from the world's big
Gravity is not uniform. It varies geographically.
As this map of Bouguer's gravity anomaly shows, the pull of the earth varies considerably by region.
- The law of gravity may be universal, gravity itself varies considerably across the earth.
- Most factors can be mathematically accounted for; local geology is the odd one out.
- Bouguer gravity anomaly maps like these show regional gravitational variation.
Apple and tree
Isaac Newton's apple tree at Woolsthorpe Manor, Lincolnshire. In the background: the house where he was born.
Image: arthurmarris, CC BY-SA 3.0
What a weird place this planet is. But especially southern Illinois, according to this map of gravity anomalies across three Midwestern states.
Gravity is what made the apple fall from a certain tree (in Woolsthorpe, Lincolnshire), causing Newton to wonder why it fell down straight. But the law of universal gravitation he formulated (and published in 1687) by way of explanation is a lot less uniform than you'd think.
For gravity does vary across the earth, meaning Newton's apple has a slightly different weight in various other parts of the world and falls at slightly different speeds. That's due to a combination of four factors.
- First, there's a latitudinal effect. The earth is not perfectly round: it's flatter nearer to (and flattest at) the poles and bulges more towards (and most along) the equator. As a result, the distance from the earth's center to sea level is 13 miles (21 km) greater at the equator than at the poles. The latitude you're at has an effect on gravity, with polar and equatorial extremes: Newton's apple (and you) weigh 0.5% more at the poles than at the equator.
- Secondly, there's a rotational effect. That difference in gravity between the poles and the equator is only partly due to gravity itself; it's also caused by the fact that the earth spins faster at the equator.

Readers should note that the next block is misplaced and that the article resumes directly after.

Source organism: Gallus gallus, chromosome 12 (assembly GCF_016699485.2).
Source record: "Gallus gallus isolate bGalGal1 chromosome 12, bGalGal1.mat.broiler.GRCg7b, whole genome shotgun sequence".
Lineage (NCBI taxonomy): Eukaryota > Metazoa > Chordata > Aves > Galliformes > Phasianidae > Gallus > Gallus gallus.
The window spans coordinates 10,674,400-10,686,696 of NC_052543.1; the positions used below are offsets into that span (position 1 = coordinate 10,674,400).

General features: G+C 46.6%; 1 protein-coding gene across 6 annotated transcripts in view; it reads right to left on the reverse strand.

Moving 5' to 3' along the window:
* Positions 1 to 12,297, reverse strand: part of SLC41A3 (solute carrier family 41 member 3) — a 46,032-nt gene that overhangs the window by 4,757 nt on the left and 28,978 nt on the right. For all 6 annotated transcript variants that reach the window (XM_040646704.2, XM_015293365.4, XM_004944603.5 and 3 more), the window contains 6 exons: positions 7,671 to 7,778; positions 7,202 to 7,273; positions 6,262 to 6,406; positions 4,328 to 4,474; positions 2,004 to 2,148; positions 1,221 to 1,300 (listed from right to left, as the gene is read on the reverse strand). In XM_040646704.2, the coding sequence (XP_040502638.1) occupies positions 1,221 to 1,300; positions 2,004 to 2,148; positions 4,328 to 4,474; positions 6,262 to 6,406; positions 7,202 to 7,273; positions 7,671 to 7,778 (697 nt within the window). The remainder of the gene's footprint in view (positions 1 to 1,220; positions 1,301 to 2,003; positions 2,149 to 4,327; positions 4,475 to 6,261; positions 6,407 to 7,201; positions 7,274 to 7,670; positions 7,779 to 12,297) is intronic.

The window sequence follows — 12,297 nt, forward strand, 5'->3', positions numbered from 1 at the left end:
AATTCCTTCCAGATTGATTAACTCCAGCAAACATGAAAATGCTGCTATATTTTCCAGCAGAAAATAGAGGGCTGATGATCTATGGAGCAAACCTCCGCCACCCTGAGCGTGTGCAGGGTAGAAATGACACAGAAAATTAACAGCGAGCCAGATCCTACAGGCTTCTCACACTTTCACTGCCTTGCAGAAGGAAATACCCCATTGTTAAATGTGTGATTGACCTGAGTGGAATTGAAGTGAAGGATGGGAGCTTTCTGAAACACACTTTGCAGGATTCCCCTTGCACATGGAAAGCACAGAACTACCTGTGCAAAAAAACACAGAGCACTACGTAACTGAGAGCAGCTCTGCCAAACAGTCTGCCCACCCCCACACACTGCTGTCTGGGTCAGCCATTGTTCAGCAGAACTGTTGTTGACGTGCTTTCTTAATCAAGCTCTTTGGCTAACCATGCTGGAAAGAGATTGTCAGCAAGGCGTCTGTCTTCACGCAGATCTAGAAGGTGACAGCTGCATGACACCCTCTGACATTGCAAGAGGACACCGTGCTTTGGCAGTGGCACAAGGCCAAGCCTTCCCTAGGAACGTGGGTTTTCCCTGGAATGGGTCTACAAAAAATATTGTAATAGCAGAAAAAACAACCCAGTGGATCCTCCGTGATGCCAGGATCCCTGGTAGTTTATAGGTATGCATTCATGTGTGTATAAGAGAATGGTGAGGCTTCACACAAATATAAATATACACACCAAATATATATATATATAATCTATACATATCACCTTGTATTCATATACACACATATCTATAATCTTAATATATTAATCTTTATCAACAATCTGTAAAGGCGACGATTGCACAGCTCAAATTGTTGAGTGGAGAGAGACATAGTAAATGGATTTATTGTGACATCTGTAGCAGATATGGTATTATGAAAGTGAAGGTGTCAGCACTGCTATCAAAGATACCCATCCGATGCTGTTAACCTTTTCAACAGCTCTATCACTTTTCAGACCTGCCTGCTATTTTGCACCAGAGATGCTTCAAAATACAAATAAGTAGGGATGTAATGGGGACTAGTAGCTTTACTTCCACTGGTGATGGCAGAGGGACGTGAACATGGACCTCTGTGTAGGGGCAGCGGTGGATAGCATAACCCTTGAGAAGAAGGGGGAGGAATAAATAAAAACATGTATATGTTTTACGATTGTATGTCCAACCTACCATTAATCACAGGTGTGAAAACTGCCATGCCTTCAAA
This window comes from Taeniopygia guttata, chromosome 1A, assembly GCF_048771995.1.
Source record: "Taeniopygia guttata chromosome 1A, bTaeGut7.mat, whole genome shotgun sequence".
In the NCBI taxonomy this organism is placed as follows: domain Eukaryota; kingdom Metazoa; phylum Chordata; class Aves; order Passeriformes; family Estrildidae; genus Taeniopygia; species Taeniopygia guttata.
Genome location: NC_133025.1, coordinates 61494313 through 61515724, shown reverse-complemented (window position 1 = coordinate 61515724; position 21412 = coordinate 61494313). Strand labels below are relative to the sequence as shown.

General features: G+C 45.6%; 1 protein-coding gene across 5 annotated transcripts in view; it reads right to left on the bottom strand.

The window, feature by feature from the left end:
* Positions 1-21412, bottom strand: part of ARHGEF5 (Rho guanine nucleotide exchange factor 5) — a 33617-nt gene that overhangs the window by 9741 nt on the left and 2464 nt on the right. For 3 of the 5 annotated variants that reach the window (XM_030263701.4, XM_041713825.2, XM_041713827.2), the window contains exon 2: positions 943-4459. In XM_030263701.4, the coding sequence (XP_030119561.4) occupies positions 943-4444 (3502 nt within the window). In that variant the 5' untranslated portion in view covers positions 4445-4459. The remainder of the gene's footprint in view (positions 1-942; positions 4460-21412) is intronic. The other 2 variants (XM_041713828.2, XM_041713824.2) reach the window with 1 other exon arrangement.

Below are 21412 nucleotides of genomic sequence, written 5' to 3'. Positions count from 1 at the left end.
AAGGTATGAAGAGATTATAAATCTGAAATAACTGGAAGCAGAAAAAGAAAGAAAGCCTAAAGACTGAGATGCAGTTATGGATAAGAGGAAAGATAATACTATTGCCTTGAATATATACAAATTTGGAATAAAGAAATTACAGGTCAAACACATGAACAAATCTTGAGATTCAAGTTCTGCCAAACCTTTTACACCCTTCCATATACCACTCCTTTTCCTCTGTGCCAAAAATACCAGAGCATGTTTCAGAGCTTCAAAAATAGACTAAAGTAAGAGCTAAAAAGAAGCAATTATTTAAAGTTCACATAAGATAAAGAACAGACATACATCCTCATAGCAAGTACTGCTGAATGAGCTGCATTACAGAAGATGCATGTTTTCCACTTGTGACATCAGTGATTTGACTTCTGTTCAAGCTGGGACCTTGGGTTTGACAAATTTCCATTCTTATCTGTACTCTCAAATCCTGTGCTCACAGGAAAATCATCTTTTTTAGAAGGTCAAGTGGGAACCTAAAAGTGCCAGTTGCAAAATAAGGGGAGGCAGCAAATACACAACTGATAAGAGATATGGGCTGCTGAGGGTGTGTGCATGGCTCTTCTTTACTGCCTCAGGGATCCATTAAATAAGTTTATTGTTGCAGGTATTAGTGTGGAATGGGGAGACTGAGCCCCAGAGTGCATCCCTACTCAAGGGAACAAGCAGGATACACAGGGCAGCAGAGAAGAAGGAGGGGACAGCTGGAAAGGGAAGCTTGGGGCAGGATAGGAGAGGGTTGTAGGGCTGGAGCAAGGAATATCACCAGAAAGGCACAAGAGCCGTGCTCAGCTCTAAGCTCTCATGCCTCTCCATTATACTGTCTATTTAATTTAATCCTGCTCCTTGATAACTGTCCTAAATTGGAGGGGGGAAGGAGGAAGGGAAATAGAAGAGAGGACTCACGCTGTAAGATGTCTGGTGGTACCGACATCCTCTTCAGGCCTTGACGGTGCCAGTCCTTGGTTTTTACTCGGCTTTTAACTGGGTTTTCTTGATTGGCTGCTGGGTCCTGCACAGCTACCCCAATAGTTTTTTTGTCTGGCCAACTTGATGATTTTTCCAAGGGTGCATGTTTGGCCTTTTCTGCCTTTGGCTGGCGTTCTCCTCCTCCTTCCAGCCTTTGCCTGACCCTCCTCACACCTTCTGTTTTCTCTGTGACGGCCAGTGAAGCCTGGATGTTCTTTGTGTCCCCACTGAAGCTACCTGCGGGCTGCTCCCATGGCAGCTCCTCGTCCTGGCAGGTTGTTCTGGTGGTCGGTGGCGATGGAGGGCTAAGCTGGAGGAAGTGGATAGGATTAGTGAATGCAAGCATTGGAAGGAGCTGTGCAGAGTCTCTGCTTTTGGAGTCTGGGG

Bouguer gravity anomaly map of Illinois, Indiana and Ohio. Red means higher than average anomalies, blue means lower than average ones.
- Then there's an altitudinal effect. Earth's gravitational pull depends on your distance from its center. Gravity diminishes with altitude – but again, with fairly limited effect. If you're 16,400 feet (5 km) up a mountain, you weigh 99.84% of what the scales would say at sea level.
- Fourth differentiator: the tidal pull of the moon and sun. Although this has visible, repetitive and significant effects – the ebb and flow of sea levels – the variations this causes in the earth's gravity are very small indeed.
- Final factor: an area's geological makeup. The density of certain rock types has an effect on the force of gravity. Areas with higher subsurface rock density have higher than average gravity, and vice versa. Mountains increase gravitational density, ocean trenches decrease it. The effect is usually not greater than 0.01%.
While the first four factors can be compensated for mathematically, it's the local geology which produces random gravity anomalies of the kind mapped here.
This is a Bouguer gravity anomaly map, showing gravity variations resulting from lateral density variations in the earth. It looks like a relief map of invisible elevations and imperceptible depressions, grouped together in plateaus and peaks of higher-than-average pull and valleys and troughs of lower-than-average gravity.
Of course, gravity anomalies are not exclusive to Illinois, Indiana and Ohio. Here's a gravity anomaly map of the entire earth, in two hemispheres.
The Bouguer (pronounced boo-gay) gravity anomaly is named after French scientist Pierre Bouguer (1698-1758), a prodigy who succeeded his father as professor of hydrography at the tender age of 16. Among his many discoveries was the fact that small regional variations in the earth's gravity field could be related to the varying density of subterraneous rocks in the subsurface.